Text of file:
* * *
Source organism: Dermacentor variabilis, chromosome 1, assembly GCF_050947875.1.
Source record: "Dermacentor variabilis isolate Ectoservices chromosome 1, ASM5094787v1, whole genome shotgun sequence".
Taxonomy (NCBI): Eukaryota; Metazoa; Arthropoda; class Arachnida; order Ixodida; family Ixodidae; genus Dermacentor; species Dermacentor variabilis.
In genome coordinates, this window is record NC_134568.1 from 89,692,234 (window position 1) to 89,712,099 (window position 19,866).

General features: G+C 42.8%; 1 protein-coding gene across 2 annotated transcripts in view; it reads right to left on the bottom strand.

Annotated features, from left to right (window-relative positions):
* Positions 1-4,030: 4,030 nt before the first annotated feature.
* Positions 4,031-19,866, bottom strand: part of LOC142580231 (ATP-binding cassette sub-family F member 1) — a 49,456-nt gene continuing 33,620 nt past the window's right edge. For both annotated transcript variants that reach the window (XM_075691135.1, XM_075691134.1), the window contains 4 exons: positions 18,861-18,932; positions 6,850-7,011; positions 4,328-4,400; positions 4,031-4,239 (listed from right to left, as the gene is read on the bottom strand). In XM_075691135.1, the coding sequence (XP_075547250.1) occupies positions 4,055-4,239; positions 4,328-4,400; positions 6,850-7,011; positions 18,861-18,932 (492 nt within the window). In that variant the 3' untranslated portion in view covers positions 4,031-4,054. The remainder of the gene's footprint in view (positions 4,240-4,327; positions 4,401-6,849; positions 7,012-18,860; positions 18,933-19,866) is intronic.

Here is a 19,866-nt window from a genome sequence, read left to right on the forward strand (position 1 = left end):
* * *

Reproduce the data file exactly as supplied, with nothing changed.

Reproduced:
Source organism: Dermacentor variabilis, chromosome 1, assembly GCF_050947875.1.
Source record: "Dermacentor variabilis isolate Ectoservices chromosome 1, ASM5094787v1, whole genome shotgun sequence".
Taxonomy (NCBI): Eukaryota; Metazoa; Arthropoda; class Arachnida; order Ixodida; family Ixodidae; genus Dermacentor; species Dermacentor variabilis.
In genome coordinates, this window is record NC_134568.1 from 89,692,234 (window position 1) to 89,712,099 (window position 19,866).

General features: G+C 42.8%; 1 protein-coding gene across 2 annotated transcripts in view; it reads right to left on the bottom strand.

Annotated features, from left to right (window-relative positions):
* Positions 1-4,030: 4,030 nt before the first annotated feature.
* Positions 4,031-19,866, bottom strand: part of LOC142580231 (ATP-binding cassette sub-family F member 1) — a 49,456-nt gene continuing 33,620 nt past the window's right edge. For both annotated transcript variants that reach the window (XM_075691135.1, XM_075691134.1), the window contains 4 exons: positions 18,861-18,932; positions 6,850-7,011; positions 4,328-4,400; positions 4,031-4,239 (listed from right to left, as the gene is read on the bottom strand). In XM_075691135.1, the coding sequence (XP_075547250.1) occupies positions 4,055-4,239; positions 4,328-4,400; positions 6,850-7,011; positions 18,861-18,932 (492 nt within the window). In that variant the 3' untranslated portion in view covers positions 4,031-4,054. The remainder of the gene's footprint in view (positions 4,240-4,327; positions 4,401-6,849; positions 7,012-18,860; positions 18,933-19,866) is intronic.

Here is a 19,866-nt window from a genome sequence, read left to right on the forward strand (position 1 = left end):